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Congratulations to Jonathan Ogden, Terrell Suggs, Chris McAlister, Adalius Thomas and Ed Reed for making the Pro Bowl. Ray Lewis, Todd Heap, Matt Stover and Gary Stills were named alternates.

Looks like Ryan Klesko is signing a one-year deal with the San Francisco Giants.

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We could really spark an interesting debate on whether Chris Ray is expendable in the right trade.

How important is a good, young closer on a fourth-place team? I've made past comparisons to putting nice wheels on a beat-up car. My 1997 Cavalier, for instance. But few things demoralize a team faster, and especially its young starting pitchers, than blown saves. And my guess is Danys Baez would compile more of them than Chris Ray.

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Jamie Walker is a left-handed specialist. Chad Bradford should be pitching in the seventh and eighth innings. Who knows if Scott Williamson will hold up physically?

Baez would be the logical replacement. I just doubt that many of you would make that trade straight-up.

Which takes us back to whether Ray is expendable in the right trade - like one that would bring a power-hitting first baseman or left fielder.

If I was more sold on Adam LaRoche, I'd be more willing to pull the trigger. I still have my doubts about this guy. But Ray shouldn't be untouchable.

The Orioles would take back Todd Williams as a sixth-inning guy. Or fifth inning, if you're not as optimistic about the starting pitching. They could do worse.

Chris Hoiles says he'll make some calls seeking advice on his new managing gig in York, Pa. Sam Perlozzo can expect to hear from him.

"Sam was always kind of the architect behind spring training with the Orioles when I was there," Hoiles said. "I'll be picking his brain a little bit now from this side. There's going to be a lot of braining picking here the next few months."

It's been a good year for Hoiles, who was inducted into the Orioles' Hall of Fame in August.

"To tell you the truth, it's all been good, with all the accolades I got through the Orioles, not only in '06 with the Hall of Fame, but making the 50th anniversary team," he said. "Since I've retired, it's been really nice to be noticed in that way and have my name called with a lot of Oriole greats. To have my name mixed in with that group, it's been great. I can't even put it into words."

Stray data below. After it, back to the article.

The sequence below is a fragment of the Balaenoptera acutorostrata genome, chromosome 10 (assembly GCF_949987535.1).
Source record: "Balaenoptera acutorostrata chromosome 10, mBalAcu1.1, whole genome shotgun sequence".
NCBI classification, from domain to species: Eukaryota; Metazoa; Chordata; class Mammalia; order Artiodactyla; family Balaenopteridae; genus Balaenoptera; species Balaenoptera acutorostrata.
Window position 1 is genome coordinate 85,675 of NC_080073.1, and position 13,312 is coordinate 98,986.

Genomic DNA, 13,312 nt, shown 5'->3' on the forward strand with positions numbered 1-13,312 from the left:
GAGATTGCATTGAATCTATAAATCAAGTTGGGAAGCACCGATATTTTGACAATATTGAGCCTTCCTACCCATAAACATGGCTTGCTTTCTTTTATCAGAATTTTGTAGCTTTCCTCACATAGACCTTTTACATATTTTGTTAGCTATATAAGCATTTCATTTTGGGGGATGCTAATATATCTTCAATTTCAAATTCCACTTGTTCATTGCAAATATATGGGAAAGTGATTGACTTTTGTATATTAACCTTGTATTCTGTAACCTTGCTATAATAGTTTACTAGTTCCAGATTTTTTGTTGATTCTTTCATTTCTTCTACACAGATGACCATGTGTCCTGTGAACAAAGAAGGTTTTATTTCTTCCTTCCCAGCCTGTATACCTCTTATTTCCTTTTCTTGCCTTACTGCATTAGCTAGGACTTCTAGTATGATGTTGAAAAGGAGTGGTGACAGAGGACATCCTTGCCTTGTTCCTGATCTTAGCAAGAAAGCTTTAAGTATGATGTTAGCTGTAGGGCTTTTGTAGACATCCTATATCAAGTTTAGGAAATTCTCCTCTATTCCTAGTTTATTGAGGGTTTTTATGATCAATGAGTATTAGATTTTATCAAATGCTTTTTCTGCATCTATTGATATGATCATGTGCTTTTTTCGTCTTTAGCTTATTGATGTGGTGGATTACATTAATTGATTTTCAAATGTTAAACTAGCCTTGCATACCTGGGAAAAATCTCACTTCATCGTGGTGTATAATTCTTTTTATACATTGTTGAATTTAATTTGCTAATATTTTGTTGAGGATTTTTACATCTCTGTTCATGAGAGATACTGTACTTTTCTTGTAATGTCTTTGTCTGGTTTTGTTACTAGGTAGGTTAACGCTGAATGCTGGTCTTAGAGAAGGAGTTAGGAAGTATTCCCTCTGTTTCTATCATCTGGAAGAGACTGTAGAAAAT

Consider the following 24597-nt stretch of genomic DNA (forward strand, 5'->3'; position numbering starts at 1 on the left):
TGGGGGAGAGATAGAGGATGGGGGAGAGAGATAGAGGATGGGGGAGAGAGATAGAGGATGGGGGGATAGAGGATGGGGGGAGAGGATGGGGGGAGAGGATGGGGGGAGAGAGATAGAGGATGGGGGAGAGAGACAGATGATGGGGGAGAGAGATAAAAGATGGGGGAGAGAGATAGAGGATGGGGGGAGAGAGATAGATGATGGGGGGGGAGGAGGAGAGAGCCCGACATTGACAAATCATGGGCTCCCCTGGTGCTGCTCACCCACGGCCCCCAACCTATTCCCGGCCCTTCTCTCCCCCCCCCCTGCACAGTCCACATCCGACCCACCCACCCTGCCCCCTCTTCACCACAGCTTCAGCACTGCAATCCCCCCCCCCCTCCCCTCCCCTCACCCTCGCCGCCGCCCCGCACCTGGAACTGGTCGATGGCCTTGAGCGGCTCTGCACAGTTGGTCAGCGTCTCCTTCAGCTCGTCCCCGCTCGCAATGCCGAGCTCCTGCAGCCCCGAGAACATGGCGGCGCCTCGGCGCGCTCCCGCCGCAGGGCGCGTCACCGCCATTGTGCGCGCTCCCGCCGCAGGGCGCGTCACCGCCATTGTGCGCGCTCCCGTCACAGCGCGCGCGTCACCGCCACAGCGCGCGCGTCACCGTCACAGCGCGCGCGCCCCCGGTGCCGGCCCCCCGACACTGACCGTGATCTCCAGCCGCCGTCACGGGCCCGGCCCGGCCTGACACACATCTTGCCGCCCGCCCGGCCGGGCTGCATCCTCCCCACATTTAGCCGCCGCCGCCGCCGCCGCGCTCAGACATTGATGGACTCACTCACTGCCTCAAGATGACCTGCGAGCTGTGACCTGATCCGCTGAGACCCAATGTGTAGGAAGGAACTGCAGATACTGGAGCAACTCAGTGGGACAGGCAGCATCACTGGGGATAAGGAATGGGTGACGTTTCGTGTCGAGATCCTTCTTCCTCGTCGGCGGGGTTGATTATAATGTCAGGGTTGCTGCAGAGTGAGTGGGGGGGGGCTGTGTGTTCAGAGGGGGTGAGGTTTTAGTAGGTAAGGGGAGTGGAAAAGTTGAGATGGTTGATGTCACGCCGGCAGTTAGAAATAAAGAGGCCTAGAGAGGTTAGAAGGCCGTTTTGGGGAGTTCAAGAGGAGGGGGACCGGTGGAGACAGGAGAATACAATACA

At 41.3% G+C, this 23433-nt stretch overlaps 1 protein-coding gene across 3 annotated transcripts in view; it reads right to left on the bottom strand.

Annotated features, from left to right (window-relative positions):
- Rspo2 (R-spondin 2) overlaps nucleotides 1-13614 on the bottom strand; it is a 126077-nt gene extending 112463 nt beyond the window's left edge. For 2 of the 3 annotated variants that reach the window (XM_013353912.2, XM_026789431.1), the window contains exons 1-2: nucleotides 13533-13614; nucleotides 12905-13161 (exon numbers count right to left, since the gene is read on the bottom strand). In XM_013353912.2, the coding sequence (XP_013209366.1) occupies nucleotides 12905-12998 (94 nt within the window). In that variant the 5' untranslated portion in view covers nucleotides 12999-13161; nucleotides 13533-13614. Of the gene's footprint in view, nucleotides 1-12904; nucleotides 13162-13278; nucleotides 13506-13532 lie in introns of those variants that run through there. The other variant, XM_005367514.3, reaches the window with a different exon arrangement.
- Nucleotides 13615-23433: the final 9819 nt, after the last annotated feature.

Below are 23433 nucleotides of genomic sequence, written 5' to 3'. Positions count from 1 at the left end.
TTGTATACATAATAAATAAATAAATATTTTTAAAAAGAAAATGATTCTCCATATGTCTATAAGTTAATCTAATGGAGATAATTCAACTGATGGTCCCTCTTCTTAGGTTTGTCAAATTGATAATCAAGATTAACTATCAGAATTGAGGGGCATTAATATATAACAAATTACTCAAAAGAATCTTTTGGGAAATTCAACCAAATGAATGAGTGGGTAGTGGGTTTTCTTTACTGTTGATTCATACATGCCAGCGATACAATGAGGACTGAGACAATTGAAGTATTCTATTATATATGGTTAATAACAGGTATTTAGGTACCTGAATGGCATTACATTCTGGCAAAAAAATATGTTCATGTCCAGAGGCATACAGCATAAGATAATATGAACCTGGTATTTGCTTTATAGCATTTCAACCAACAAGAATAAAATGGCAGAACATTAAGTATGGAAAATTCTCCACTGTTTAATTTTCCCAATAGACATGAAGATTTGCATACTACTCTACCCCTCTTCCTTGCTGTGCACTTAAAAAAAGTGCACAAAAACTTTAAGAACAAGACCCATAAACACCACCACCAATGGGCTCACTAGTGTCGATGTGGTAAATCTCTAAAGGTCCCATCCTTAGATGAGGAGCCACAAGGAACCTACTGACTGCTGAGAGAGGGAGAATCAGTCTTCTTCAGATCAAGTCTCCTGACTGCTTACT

Hoiles said he'll lean heavily on Ryan Minor, his infield and hitting instructor, who played and coached in the Atlantic League. And with all these former Orioles on his staff, he's looking to instill "The Oriole Way" into the York Revolution.

Hoiles was making the 7 1/2-hour drive today from his Ohio home to York, with his wife and three sons, ages 10, 8 and 5. He loves the idea of being back in this market, so close to Baltimore.

"That's kind of the neat thing, too," he said. "I don't know where we're going to live yet, but being so close to Baltimore after so many years is really exciting for me and my whole family. We get to eat crabs again."

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Hoiles was a volunteer coach at Bowling Green for four years and spent the last two as the head assistant coach at Eastern Michigan. His family once again will have to get used to having him gone.

"This is going to be a lot different," he said. "It's going to be hard on all of us for a short period of time. The college level is really family friendly. You're able to come home at the end of the day. You take road trips on weekends, for a couple of days, and then you're right back home. This is going to present a whole different level here because I'm basically going to be without them from the time we go to spring training in the middle of April until school's out at the end of May. My oldest boy's playing ball. Probably middle to third week of June is when they'll come out to be with me until school starts again in August. It was a family decision, but there are certain things that come up in your lifetime, opportunities that you can't hardly pass up. I feel this is one of them for me."

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